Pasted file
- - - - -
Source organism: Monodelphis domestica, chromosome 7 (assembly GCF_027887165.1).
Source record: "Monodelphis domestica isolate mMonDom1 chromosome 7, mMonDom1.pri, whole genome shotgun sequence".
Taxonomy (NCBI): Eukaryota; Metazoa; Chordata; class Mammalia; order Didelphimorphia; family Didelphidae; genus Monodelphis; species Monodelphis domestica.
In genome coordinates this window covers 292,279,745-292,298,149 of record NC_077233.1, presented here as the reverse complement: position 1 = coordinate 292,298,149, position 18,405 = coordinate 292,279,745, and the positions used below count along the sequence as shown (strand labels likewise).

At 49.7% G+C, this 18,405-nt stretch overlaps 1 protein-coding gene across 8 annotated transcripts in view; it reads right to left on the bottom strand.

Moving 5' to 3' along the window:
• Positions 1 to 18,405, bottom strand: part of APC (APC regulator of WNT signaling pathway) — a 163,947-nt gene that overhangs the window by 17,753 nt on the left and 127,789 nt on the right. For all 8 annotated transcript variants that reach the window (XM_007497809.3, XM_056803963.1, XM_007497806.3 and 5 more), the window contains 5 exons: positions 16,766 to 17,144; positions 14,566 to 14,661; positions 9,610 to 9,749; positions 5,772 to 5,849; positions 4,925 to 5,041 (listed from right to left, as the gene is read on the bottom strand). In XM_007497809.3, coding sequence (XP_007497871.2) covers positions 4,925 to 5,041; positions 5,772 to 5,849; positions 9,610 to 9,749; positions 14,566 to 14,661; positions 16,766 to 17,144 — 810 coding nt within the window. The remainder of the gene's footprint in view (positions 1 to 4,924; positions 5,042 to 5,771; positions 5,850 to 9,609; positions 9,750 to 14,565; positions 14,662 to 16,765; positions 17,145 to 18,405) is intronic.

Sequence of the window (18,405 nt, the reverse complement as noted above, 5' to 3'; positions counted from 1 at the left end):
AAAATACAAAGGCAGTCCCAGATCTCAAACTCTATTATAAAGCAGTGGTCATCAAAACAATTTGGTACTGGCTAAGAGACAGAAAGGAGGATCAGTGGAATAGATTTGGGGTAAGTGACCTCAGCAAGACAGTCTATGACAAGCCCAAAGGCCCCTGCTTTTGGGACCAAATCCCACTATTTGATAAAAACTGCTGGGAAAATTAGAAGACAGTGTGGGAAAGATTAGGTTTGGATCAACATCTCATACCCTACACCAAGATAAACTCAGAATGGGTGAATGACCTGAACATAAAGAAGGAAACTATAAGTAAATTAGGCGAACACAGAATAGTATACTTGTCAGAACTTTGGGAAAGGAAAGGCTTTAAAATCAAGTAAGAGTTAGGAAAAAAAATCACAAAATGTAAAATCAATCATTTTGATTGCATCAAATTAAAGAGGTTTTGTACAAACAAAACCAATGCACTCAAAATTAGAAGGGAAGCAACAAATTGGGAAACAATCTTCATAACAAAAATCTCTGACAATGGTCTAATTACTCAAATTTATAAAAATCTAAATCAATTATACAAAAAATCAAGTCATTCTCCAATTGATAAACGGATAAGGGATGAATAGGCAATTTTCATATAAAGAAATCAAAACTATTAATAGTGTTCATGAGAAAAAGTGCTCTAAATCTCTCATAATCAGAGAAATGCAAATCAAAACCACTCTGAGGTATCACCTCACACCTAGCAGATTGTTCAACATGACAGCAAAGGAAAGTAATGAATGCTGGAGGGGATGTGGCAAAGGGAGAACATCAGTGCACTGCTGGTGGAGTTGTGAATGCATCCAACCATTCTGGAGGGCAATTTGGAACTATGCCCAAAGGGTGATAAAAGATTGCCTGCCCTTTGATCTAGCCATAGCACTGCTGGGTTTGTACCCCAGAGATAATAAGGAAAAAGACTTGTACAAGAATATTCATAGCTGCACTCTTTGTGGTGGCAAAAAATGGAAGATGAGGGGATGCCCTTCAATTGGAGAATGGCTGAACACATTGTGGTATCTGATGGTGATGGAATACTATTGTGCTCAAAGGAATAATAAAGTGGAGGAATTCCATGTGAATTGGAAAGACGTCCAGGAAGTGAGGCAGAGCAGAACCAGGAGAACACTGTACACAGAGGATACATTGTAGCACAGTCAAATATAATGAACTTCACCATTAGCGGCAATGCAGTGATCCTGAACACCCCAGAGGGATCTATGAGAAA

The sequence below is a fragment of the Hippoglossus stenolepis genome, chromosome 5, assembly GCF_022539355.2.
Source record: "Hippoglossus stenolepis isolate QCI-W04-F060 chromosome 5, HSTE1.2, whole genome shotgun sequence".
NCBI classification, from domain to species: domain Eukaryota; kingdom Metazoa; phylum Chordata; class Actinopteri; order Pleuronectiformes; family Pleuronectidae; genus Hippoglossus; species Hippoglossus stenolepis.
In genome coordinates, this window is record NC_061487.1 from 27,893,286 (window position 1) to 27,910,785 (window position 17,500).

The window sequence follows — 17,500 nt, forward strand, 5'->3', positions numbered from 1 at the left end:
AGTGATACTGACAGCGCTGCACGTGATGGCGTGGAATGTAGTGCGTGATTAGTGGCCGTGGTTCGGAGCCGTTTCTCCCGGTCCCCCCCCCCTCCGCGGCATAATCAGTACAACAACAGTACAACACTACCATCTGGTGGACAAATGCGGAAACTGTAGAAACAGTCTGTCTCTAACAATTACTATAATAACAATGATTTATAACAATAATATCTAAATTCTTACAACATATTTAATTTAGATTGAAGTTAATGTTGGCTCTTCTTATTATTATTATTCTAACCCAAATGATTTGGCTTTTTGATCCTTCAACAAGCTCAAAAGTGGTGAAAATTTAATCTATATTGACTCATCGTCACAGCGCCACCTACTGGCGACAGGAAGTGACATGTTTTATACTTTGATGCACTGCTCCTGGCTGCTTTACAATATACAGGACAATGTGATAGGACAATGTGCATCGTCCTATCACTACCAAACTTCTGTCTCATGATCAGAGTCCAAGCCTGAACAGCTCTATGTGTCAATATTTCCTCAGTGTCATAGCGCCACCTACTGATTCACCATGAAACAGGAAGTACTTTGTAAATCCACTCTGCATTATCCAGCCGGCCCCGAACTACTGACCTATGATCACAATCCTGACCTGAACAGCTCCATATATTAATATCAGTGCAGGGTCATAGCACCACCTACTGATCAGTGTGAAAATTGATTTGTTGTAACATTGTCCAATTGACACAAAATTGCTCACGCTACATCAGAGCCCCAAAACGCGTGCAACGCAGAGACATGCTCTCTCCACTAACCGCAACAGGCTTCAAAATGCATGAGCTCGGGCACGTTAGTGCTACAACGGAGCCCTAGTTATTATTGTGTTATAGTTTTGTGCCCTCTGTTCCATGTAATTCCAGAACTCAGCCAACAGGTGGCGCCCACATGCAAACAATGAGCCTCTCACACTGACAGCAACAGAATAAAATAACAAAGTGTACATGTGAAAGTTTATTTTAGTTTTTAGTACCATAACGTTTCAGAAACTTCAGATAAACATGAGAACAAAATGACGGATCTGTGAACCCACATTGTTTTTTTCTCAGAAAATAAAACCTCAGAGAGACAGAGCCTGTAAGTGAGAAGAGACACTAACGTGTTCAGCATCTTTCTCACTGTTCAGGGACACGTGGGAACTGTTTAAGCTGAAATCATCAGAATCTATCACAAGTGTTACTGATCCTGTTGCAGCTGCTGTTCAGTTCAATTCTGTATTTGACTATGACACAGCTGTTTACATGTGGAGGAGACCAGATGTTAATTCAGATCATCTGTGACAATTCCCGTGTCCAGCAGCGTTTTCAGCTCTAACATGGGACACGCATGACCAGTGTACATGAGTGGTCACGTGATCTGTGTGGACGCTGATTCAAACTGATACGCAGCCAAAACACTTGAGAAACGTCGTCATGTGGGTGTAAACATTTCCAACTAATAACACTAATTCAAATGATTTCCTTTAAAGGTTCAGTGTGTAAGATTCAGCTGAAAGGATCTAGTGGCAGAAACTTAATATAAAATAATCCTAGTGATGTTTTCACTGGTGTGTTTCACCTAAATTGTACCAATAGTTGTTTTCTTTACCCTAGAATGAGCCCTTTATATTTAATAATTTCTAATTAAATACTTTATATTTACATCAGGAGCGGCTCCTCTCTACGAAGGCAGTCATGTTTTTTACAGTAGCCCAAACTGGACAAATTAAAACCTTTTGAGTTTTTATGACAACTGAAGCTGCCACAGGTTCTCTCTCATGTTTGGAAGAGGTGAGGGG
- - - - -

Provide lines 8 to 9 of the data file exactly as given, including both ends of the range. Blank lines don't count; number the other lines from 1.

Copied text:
Sequence of the window (18,405 nt, the reverse complement as noted above, 5' to 3'; positions counted from 1 at the left end):
AAAATACAAAGGCAGTCCCAGATCTCAAACTCTATTATAAAGCAGTGGTCATCAAAACAATTTGGTACTGGCTAAGAGACAGAAAGGAGGATCAGTGGAATAGATTTGGGGTAAGTGACCTCAGCAAGACAGTCTATGACAAGCCCAAAGGCCCCTGCTTTTGGGACCAAATCCCACTATTTGATAAAAACTGCTGGGAAAATTAGAAGACAGTGTGGGAAAGATTAGGTTTGGATCAACATCTCATACCCTACACCAAGATAAACTCAGAATGGGTGAATGACCTGAACATAAAGAAGGAAACTATAAGTAAATTAGGCGAACACAGAATAGTATACTTGTCAGAACTTTGGGAAAGGAAAGGCTTTAAAATCAAGTAAGAGTTAGGAAAAAAAATCACAAAATGTAAAATCAATCATTTTGATTGCATCAAATTAAAGAGGTTTTGTACAAACAAAACCAATGCACTCAAAATTAGAAGGGAAGCAACAAATTGGGAAACAATCTTCATAACAAAAATCTCTGACAATGGTCTAATTACTCAAATTTATAAAAATCTAAATCAATTATACAAAAAATCAAGTCATTCTCCAATTGATAAACGGATAAGGGATGAATAGGCAATTTTCATATAAAGAAATCAAAACTATTAATAGTGTTCATGAGAAAAAGTGCTCTAAATCTCTCATAATCAGAGAAATGCAAATCAAAACCACTCTGAGGTATCACCTCACACCTAGCAGATTGTTCAACATGACAGCAAAGGAAAGTAATGAATGCTGGAGGGGATGTGGCAAAGGGAGAACATCAGTGCACTGCTGGTGGAGTTGTGAATGCATCCAACCATTCTGGAGGGCAATTTGGAACTATGCCCAAAGGGTGATAAAAGATTGCCTGCCCTTTGATCTAGCCATAGCACTGCTGGGTTTGTACCCCAGAGATAATAAGGAAAAAGACTTGTACAAGAATATTCATAGCTGCACTCTTTGTGGTGGCAAAAAATGGAAGATGAGGGGATGCCCTTCAATTGGAGAATGGCTGAACACATTGTGGTATCTGATGGTGATGGAATACTATTGTGCTCAAAGGAATAATAAAGTGGAGGAATTCCATGTGAATTGGAAAGACGTCCAGGAAGTGAGGCAGAGCAGAACCAGGAGAACACTGTACACAGAGGATACATTGTAGCACAGTCAAATATAATGAACTTCACCATTAGCGGCAATGCAGTGATCCTGAACACCCCAGAGGGATCTATGAGAAA